↑ Grab this Headline Animator

Sunday, March 29, 2009

Bubblespeak: The Orwellian language of Wall Street finds its way to the Treasury Department.Daniel Gross

In his timeless 1946 essay "Politics and the English Language," George Orwell condemned political rhetoric as a tool used "to make lies sound truthful" and "to give an appear­ance of solidity to pure wind." Were he alive today, Orwell might well be moved to pen a com­panion piece on the use of financial lingo. Remember those toxic assets? The poorly performing mortgages and collateralized debt obligations festering on the books of banks that made truly exe­crable lending decisions? In the latest federal bank rescue plan, they've been transformed into "legacy loans" and "lega­cy securities"—safe for professional in­vestors to purchase, provided, of course, they get lots of cheap government credit.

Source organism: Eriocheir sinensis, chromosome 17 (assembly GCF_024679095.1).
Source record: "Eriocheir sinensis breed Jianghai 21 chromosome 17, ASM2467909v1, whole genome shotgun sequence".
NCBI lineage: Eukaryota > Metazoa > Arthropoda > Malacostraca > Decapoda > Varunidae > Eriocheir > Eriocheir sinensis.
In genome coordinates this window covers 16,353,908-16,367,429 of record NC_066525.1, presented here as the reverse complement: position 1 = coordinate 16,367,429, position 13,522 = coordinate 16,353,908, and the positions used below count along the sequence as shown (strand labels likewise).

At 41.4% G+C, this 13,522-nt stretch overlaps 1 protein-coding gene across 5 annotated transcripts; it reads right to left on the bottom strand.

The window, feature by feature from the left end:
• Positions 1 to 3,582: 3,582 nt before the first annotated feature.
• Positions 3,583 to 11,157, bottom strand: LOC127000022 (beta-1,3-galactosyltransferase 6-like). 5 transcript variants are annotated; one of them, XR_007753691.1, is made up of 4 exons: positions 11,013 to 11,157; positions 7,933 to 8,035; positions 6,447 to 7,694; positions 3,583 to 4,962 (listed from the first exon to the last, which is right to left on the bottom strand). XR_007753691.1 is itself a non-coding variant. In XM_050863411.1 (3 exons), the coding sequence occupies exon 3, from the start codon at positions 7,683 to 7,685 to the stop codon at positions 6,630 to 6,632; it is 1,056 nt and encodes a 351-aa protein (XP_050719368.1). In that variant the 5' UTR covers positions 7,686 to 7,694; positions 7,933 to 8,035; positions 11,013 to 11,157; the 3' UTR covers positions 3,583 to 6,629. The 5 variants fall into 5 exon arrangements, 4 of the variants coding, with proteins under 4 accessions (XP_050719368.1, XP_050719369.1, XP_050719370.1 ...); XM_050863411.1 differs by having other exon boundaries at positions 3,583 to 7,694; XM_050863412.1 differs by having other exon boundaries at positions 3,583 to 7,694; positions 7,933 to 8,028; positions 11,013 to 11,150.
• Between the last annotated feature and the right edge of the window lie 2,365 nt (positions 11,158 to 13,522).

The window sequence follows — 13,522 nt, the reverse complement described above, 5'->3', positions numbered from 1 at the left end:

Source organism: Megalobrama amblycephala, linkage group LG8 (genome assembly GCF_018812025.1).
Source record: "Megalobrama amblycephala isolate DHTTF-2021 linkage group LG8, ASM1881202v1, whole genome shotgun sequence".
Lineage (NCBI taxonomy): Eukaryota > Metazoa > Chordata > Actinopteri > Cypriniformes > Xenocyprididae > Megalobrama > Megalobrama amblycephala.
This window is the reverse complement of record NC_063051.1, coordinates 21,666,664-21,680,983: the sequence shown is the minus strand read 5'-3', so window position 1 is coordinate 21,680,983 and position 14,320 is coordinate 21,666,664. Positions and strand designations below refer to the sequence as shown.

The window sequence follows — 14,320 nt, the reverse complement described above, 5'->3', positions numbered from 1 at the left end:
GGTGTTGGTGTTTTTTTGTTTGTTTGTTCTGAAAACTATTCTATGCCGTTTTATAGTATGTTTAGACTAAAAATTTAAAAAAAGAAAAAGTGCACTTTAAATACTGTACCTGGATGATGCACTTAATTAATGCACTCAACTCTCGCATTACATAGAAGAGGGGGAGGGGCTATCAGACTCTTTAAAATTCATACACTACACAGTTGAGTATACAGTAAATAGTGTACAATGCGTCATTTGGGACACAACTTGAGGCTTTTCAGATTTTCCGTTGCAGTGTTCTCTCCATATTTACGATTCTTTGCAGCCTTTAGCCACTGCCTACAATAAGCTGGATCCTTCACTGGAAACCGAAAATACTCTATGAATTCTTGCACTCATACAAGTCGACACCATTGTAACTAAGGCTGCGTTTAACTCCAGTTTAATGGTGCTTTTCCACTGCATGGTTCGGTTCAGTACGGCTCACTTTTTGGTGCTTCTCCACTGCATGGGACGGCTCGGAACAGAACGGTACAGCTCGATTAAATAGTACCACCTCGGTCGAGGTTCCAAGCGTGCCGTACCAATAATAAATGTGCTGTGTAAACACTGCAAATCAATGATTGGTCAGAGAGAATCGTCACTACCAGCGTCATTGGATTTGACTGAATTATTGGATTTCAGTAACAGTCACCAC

The problem isn't that words intended to change the conversation aren't accu­rate. Rather, the accepted terms turned out not to mean what people think they mean. Instead of helping to reduce risk, securitization—chopping up debt and distributing it—spread risk. Nonprime mortgages frequently turned out to be subprime. A lot of high-yield debt turned out to be junk. This confusion over the meaning of financial terms, and the skep­ticism it engenders, may be the real legacy of the Dumb Money Era.


Post a Comment

<< Home